Cooperative Fish and Wildlife Research Units Program: Wisconsin Fishery
Education, Research and Technical Assistance for Managing Our Natural Resources

Wisconsin Fishery Project

Spawning site contribution and movements of lake whitefish in northwestern Lake Michigan

July 2017 - June 2021


Participating Agencies

  • University of Wisconsin-Stevens Point
  • Great Lakes Fish and Wildlife Restoration Act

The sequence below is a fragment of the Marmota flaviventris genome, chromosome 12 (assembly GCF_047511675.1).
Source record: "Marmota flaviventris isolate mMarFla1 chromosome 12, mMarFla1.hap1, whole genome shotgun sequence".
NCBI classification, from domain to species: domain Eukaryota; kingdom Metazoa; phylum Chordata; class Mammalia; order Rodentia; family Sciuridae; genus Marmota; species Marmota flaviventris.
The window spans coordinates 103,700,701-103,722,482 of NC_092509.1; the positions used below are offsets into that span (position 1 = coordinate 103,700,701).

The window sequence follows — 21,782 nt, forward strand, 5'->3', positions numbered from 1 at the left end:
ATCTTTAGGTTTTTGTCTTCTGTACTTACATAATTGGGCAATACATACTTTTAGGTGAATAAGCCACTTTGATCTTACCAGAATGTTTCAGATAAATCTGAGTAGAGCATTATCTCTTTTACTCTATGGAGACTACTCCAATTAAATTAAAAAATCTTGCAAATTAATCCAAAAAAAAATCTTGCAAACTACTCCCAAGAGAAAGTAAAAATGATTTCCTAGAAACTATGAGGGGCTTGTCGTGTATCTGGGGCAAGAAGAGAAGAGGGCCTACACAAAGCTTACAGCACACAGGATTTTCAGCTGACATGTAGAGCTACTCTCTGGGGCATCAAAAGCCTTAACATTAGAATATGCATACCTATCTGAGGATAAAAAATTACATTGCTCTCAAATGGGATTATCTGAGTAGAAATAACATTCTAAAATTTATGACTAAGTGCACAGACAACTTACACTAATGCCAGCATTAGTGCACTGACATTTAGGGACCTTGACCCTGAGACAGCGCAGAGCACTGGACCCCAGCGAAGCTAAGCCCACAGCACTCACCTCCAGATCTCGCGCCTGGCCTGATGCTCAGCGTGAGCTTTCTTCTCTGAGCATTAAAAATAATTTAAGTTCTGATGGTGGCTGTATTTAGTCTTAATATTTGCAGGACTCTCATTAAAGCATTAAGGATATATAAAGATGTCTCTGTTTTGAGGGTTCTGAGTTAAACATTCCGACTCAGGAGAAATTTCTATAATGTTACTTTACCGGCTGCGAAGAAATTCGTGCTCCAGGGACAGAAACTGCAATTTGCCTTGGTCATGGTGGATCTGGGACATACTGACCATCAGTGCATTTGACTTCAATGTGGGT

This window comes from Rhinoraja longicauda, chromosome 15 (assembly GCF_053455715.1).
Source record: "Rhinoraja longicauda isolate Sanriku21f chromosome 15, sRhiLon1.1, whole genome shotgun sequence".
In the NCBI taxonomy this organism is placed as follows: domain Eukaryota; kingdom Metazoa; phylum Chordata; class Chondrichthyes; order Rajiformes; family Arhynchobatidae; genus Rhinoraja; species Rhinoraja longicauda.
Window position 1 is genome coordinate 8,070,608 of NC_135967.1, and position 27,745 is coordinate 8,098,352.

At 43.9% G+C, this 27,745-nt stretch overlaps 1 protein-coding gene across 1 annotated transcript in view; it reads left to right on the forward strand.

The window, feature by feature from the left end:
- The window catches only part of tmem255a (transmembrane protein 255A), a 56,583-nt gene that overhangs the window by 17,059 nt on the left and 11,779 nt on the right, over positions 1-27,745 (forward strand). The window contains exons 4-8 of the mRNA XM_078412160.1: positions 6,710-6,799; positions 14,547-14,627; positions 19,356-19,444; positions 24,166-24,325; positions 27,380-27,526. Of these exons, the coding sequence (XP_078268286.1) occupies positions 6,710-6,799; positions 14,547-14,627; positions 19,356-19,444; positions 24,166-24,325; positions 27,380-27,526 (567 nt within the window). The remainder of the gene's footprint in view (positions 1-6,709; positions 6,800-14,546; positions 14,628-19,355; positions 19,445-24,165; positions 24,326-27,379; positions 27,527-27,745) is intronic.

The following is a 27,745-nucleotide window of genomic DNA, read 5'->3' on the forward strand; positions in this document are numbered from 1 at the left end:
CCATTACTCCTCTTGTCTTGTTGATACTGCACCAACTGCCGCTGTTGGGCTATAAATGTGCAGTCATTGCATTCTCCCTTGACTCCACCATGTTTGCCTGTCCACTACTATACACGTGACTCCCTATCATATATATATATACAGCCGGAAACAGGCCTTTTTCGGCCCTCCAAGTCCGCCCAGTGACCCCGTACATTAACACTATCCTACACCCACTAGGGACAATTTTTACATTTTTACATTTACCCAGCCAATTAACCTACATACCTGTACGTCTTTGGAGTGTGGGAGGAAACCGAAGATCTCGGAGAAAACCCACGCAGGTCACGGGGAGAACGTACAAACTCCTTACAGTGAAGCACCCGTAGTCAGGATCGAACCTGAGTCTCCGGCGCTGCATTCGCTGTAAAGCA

Lake whitefish support important commercial and recreational fisheries on Lake Michigan, with the northern third of the lake supporting the majority of harvest. Genetic analyses indicate lake whitefish harvest in northwest Lake Michigan (zones WI-1, WI-2, WFM-00 and WFM-01) represents a mixed-stock fishery largely supported (≈ 75%) by fish assigned to Big Bay de Noc (BBDN) and Green Bay genetic stocks. Previous tagging suggested the BBDN stock spawned on reefs within BBDN and were usually recovered by the fishery in Green Bay north of Chambers Island or along the lake side of the Door Peninsula. Most fish from the Green Bay stock were thought to spawn on reefs along the lake side of Door Peninsula near North and Moonlight bays (NMB) and the majority of tags were recovered along both sides of the Door Peninsula. These studies suggest lake whitefish exhibit relatively high spawning site fidelity. However, inferring general movements from tags recovered in fisheries could be biased because fishing effort is unevenly distributed in time and space. Recruitment in both NMB and BBDN areas appears to be in decline. Conversely, whitefish assigning to multiple stocks now spawn in tributaries to Green Bay (primarily the Fox and Menominee rivers) where spawning had not occurred for nearly a century and these fish are rarely recovered outside of Green Bay (≈ 1%). Furthermore, age-0 lake whitefish are being captured in greater abundance at many locations, indicating population expansion, not decline. Wisconsin DNR has proposed actions to reduce harvest in the NMB area, but commercial fishers argue that whitefish behavior has changed, BBDN and NMB stocks are not functionally discrete, and recruitment failure is not occurring in Green Bay as a whole. Use of telemetry coupled with genomics will allow us to test current understanding of stock structure, stock-specific movements, and spatial distribution relative to fishing effort. We will also determine movements of tributary spawners, which have not been described in previous work. Use of telemetry and high-reward tags will also allow us to estimate mortality rates for these stocks, which are needed for determining safe harvest levels.